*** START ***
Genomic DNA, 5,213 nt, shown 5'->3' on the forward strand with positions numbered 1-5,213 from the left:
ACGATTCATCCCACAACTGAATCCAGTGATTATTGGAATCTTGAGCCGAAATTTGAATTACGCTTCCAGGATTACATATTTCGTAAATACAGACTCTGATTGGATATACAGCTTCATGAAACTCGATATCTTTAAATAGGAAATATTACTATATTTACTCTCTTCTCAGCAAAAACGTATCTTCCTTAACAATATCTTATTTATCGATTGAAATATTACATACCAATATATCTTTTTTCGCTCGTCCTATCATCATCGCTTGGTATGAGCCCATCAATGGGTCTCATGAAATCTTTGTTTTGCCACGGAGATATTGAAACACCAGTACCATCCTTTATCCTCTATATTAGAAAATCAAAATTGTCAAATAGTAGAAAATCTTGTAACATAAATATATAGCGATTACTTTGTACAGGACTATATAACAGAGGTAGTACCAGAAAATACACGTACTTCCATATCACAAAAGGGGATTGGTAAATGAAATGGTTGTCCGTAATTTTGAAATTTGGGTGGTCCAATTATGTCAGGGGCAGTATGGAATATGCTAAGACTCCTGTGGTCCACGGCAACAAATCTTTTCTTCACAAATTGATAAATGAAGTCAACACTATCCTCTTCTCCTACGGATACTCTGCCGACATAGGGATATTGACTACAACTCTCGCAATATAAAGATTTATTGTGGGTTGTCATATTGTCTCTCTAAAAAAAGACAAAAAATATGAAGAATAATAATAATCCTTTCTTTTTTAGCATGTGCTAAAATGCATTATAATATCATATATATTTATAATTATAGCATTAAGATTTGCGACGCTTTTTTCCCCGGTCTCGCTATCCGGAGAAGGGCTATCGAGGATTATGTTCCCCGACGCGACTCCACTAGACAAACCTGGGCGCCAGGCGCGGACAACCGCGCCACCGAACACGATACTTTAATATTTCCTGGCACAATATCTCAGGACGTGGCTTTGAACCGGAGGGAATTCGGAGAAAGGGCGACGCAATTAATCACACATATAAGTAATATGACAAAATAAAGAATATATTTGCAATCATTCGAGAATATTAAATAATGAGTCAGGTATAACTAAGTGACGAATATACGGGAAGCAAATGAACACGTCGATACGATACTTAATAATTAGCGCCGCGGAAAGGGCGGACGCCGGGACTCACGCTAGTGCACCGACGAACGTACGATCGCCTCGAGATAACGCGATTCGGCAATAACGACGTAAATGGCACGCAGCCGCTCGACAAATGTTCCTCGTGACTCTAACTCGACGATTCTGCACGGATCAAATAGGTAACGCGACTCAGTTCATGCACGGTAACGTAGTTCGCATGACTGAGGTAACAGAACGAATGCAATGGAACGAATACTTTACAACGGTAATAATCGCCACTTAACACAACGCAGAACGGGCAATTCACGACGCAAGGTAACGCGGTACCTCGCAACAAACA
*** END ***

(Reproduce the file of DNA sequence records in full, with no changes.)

Genomic DNA, 5,213 nt, shown 5'->3' on the forward strand with positions numbered 1-5,213 from the left:
ACGATTCATCCCACAACTGAATCCAGTGATTATTGGAATCTTGAGCCGAAATTTGAATTACGCTTCCAGGATTACATATTTCGTAAATACAGACTCTGATTGGATATACAGCTTCATGAAACTCGATATCTTTAAATAGGAAATATTACTATATTTACTCTCTTCTCAGCAAAAACGTATCTTCCTTAACAATATCTTATTTATCGATTGAAATATTACATACCAATATATCTTTTTTCGCTCGTCCTATCATCATCGCTTGGTATGAGCCCATCAATGGGTCTCATGAAATCTTTGTTTTGCCACGGAGATATTGAAACACCAGTACCATCCTTTATCCTCTATATTAGAAAATCAAAATTGTCAAATAGTAGAAAATCTTGTAACATAAATATATAGCGATTACTTTGTACAGGACTATATAACAGAGGTAGTACCAGAAAATACACGTACTTCCATATCACAAAAGGGGATTGGTAAATGAAATGGTTGTCCGTAATTTTGAAATTTGGGTGGTCCAATTATGTCAGGGGCAGTATGGAATATGCTAAGACTCCTGTGGTCCACGGCAACAAATCTTTTCTTCACAAATTGATAAATGAAGTCAACACTATCCTCTTCTCCTACGGATACTCTGCCGACATAGGGATATTGACTACAACTCTCGCAATATAAAGATTTATTGTGGGTTGTCATATTGTCTCTCTAAAAAAAGACAAAAAATATGAAGAATAATAATAATCCTTTCTTTTTTAGCATGTGCTAAAATGCATTATAATATCATATATATTTATAATTATAGCATTAAGATTTGCGACGCTTTTTTCCCCGGTCTCGCTATCCGGAGAAGGGCTATCGAGGATTATGTTCCCCGACGCGACTCCACTAGACAAACCTGGGCGCCAGGCGCGGACAACCGCGCCACCGAACACGATACTTTAATATTTCCTGGCACAATATCTCAGGACGTGGCTTTGAACCGGAGGGAATTCGGAGAAAGGGCGACGCAATTAATCACACATATAAGTAATATGACAAAATAAAGAATATATTTGCAATCATTCGAGAATATTAAATAATGAGTCAGGTATAACTAAGTGACGAATATACGGGAAGCAAATGAACACGTCGATACGATACTTAATAATTAGCGCCGCGGAAAGGGCGGACGCCGGGACTCACGCTAGTGCACCGACGAACGTACGATCGCCTCGAGATAACGCGATTCGGCAATAACGACGTAAATGGCACGCAGCCGCTCGACAAATGTTCCTCGTGACTCTAACTCGACGATTCTGCACGGATCAAATAGGTAACGCGACTCAGTTCATGCACGGTAACGTAGTTCGCATGACTGAGGTAACAGAACGAATGCAATGGAACGAATACTTTACAACGGTAATAATCGCCACTTAACACAACGCAGAACGGGCAATTCACGACGCAAGGTAACGCGGTACCTCGCAACAAACA